[swb-public] README: Welcome & Initial Thoughts

Edward Bowles edward.bowles at riseup.net
Sun Jan 1 17:52:50 UTC 2017


> Anyway. Comment 1: trust.
> Josh makes a great point, this list will be surveiled by interested parties who do not have the same goals as this list. I would take this further and posit that the list / project will or has already been infiltrated by those parties.

Almost certainly, or at the very least we can't know for certain is *hasn't*, so we have to assume that it has.

> How do we as a group obtain /maintain and assure to *customers* that the people involved are trustworthy and have aligned objectives to those seeking assistance. I have seen groups 'crash and burn' as josh puts it on this aspect alone. This is especially true in the hacking scene where people either welcome or fear /despise the Intel services depending on the individual viewpoint.

I think this can be done by making sure the public face of the group is reputable, and relying on something of a web of trust from there - if nex says they're good, we can trust them! For things that are more sensitive, we probably have to make sure that the client is happy with whoever has been put on the job.  What makes them 'happy' will depend on the client, and...

> Who will undertake vetting of those people involved to provide those assurances and how, especially where typical vetting organisations, government, military, may be considered the 'opposition' and thus government vetted people may be seen as less trustworthy by nature of their affiliation?

...also what the SwB comrade is happy with divulging. There's going to have to be a pretty big amount of matchmaking between individuals trusted sufficiently to do the work, people with appropriate skillsets, and jobs that are willing to accept the person. We can't know in advance what level of assurance the group in need is happy with.

> Comment 2:safety
> Given the stakes involved, participants in this project could be individually, or collectively targetted both electronically and through other means. Maybe others on the list could highlight any physical threats to individuals that may exist as I'm no expert. How do we go about ensuring the safety of participants from state or other actors seeking to undo the group efforts? What legal support do we have, or can we put in place to protect volunteers from specific targetting?

I think the groups wanting to target us don't need to worry too much about legal protections, inasmuch as they will be either authorised to conduct the surveillance, interdiction, whatever, or they won't care about the law because they're criminals. Ultimately we need to practice what we preach and maintain good security hygiene.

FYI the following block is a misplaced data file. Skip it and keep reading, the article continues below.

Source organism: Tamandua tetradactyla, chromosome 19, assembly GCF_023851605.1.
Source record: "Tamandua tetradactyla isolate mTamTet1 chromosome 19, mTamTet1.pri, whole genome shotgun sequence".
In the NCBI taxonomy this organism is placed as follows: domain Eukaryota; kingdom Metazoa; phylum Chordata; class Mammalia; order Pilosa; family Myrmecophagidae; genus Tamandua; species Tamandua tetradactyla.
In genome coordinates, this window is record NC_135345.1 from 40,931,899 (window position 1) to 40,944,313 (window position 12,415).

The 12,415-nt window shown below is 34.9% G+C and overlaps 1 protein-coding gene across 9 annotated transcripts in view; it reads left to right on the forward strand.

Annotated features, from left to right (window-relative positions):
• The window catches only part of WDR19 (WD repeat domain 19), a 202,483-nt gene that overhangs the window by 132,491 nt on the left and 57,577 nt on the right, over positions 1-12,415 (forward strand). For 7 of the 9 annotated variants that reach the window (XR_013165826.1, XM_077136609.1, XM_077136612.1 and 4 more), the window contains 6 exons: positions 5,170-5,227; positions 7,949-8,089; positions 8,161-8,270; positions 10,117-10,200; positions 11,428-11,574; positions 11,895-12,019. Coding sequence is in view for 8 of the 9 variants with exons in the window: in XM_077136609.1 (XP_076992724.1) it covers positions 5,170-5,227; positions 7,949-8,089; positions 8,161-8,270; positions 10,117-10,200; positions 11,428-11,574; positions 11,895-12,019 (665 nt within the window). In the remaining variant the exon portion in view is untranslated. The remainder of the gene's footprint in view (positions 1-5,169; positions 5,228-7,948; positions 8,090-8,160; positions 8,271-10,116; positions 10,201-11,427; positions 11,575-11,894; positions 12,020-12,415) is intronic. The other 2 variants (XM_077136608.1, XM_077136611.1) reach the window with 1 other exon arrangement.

> Comment 3: agreed objectives / politics.
> I suspect we've all expressed interest and willingness for different reasons, but with a generally agreed view that we would like to support freedom of speech and expression, support NGOs, the press and others in the face of growing intolerance. How do we go about defining who to support and who not to support, however? As an example I suspect everyone would support a request from MSF for help, however would that extend to other groups? What would happen if breitbart sought help from the group? Or maybe The Canary (left wing organisation)? What would happen if the White helmets sought help, or a Palestinian organisation? How do we protect the group against fracture along political and ethical lines? Who makes these decisions and what happens if the group finds itself on the "wrong side of history"?

No-one should ever be forced into doing something they don't want to do. People can express whatever views they want. All actions have consequences, including finding the pool of people willing to help you for free significantly diminished! If a group asks for help, and nobody qualified wants to help them, so be it. I suspect we'll be okay in terms of matching people to organisations/clients.

> I have no answers to these, but thought I'd open my thoughts for debate.

Not meant to be answers either, just my $0.02.

- eab
>> On 31 December 2016 19:06:01 GMT+00:00, Josh More <jmore at starmind.org> wrote:
>> If I might make a suggestion as to technologies and structure ...
>> I have seen several groups crash and burn because technology decisions were made too early in their development.  The choice of a technology both enables and restricts options, and some technologies will be more naturally suited to certain types of projects than others.
>> For example, I am currently doing a project in which I compare TAILS to "Security in a Box" by Tactical Tech / Frontline Defenders.  This is a project involving deep analysis and is fundamentally different from another project I've been doing which involves end-to-end anonymization bootstrapping documentation.  If done by a group, the former would benefit from a wiki-like notes-taking system coupled with a version control system.  The latter, however, would benefit from a group-writing solution, like Google Docs.